TAIPEI (Taiwan News) — Chinese authorities have announced cuts to the number of abortions performed for "non-medical purposes" as the country seeks to boost its birth rate.
China’s State Council issued new guidelines on Monday (Sept. 26), saying they are aimed to improve sex education and strengthen post-abortion and post-childbirth family planning services, according to a Reuters report.
Healthcare professionals should "promote pre-marital medical examinations, pre-pregnancy health check-ups," and "reduce abortions that are not medically necessary," the document said.
After decades of the one-child policy, Beijing has reversed course in recent years and started encouraging its citizens to have more children.
In June, the government said it would allow all couples to have three children instead of two. At the same time, new policies aimed to reduce the financial burden of having a family are also being introduced, per reports.
The announcement was met with mixed reactions from analysts.
Many, like the University of London’s Liu Chieyu (劉捷玉), believe the relaxing of restrictions will not prompt working women to have more babies. Yet, other commentators, such as founder of Caixin Hu Shuli (胡舒立), argued the three-child policy is not “too little or too late... but that China must work hard and plan ahead” to avoid its impending population decline.
The decline is already well underway. The annual birth rate dropped to a record low of 12 million last year, according to AFP, prompting policymakers to take more drastic measures to boost the population.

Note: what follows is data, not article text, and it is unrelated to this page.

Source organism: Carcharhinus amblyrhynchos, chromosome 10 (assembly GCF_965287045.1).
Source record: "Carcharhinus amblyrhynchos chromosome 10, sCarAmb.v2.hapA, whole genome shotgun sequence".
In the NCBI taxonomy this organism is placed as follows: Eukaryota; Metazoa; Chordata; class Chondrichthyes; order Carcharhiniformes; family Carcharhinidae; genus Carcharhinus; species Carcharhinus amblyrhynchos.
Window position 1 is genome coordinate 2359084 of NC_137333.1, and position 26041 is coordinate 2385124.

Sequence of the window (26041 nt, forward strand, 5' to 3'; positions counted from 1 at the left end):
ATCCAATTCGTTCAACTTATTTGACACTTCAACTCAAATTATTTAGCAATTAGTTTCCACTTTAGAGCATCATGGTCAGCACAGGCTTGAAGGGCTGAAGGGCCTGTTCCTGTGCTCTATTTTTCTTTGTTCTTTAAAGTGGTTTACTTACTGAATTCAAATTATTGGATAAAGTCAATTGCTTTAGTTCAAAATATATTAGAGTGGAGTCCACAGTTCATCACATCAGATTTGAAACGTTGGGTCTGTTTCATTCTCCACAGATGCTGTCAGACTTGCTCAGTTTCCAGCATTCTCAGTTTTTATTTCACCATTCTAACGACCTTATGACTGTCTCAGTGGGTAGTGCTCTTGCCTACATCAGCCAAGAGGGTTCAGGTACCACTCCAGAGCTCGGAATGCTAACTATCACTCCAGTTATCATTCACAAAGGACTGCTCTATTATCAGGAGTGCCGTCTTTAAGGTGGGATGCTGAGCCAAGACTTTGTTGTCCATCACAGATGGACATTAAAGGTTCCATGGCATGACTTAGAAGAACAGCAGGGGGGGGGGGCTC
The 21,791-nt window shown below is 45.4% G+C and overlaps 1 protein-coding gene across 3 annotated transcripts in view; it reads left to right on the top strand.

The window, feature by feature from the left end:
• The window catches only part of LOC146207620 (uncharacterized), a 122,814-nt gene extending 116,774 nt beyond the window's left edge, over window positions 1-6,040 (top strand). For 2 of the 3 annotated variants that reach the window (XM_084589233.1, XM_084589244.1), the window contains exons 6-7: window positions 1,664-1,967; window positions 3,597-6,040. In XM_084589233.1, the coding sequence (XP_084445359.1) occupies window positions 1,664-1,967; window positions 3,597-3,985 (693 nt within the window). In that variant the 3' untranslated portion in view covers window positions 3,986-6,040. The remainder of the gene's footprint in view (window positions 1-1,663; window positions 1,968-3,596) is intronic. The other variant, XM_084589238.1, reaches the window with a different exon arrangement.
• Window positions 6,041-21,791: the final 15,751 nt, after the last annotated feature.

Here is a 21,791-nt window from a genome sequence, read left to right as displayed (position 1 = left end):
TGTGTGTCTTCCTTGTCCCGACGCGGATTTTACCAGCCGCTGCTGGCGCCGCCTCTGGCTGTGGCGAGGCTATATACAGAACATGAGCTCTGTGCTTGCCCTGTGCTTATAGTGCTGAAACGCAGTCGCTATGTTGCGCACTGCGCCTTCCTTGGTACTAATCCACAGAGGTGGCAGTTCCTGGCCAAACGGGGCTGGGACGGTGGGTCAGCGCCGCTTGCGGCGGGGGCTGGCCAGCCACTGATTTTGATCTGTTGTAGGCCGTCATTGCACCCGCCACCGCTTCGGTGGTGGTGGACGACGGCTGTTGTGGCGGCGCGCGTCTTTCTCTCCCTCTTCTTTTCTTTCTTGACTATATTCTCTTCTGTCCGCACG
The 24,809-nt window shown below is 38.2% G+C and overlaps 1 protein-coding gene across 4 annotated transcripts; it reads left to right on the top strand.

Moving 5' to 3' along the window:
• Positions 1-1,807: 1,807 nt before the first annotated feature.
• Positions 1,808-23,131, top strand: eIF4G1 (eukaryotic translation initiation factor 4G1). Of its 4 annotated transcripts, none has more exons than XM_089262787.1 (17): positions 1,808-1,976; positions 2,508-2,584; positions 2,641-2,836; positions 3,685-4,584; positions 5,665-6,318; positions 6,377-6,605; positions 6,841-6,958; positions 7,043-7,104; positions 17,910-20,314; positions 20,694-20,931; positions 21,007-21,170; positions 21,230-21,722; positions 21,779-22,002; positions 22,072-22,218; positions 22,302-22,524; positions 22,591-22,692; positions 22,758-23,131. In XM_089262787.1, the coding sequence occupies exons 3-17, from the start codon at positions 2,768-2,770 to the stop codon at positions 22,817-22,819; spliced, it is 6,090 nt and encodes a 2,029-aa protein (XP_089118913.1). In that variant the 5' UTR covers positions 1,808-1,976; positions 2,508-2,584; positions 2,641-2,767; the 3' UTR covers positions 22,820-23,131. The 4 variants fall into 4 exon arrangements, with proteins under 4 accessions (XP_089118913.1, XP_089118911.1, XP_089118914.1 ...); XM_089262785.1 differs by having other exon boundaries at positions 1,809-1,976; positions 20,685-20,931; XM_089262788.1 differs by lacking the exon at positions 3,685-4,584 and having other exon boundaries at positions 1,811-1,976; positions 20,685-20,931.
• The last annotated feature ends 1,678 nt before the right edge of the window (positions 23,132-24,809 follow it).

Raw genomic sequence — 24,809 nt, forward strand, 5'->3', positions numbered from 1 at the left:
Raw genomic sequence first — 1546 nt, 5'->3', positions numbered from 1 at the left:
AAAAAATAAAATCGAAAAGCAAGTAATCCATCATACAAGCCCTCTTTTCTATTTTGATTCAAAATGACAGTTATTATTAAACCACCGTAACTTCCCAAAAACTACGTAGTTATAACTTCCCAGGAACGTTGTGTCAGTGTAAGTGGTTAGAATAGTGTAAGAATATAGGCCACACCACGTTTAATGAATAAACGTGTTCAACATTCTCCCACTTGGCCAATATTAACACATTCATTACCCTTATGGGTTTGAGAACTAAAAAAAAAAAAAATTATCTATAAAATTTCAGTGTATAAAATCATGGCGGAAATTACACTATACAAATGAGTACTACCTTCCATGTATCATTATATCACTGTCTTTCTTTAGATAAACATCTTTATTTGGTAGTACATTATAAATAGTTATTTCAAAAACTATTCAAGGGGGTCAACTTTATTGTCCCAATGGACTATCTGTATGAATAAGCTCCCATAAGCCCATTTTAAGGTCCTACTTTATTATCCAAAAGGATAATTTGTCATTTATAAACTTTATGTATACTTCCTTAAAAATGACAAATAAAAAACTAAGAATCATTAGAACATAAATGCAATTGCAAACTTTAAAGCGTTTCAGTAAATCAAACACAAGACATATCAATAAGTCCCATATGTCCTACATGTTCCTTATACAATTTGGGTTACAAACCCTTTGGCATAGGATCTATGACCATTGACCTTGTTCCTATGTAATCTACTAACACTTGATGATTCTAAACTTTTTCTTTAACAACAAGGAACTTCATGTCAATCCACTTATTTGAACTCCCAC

Unlike in much of Asia, abortion is legal and easily accessible in China. Yet the State Council’s announcement may change that.
Crucially, the guidelines did not specify how the government will reduce abortions, leading some to speculate it could infringe upon women’s rights, according to a New York Times report.
“This government in the past 40 years has tried to restrict women’s reproductive rights, making women forcefully abort their children and now restricting abortions,” Wang Yaqiu (王亞秋), China researcher for Human Rights Watch, told the Guardian.
“The core of the policy is the same — to restrict women’s reproductive means, to see women as a tool. Now there’s an ageing population, a not large enough labor force, so we need more babies. It’s the same: seeing women as a tool for economic goals,” she said.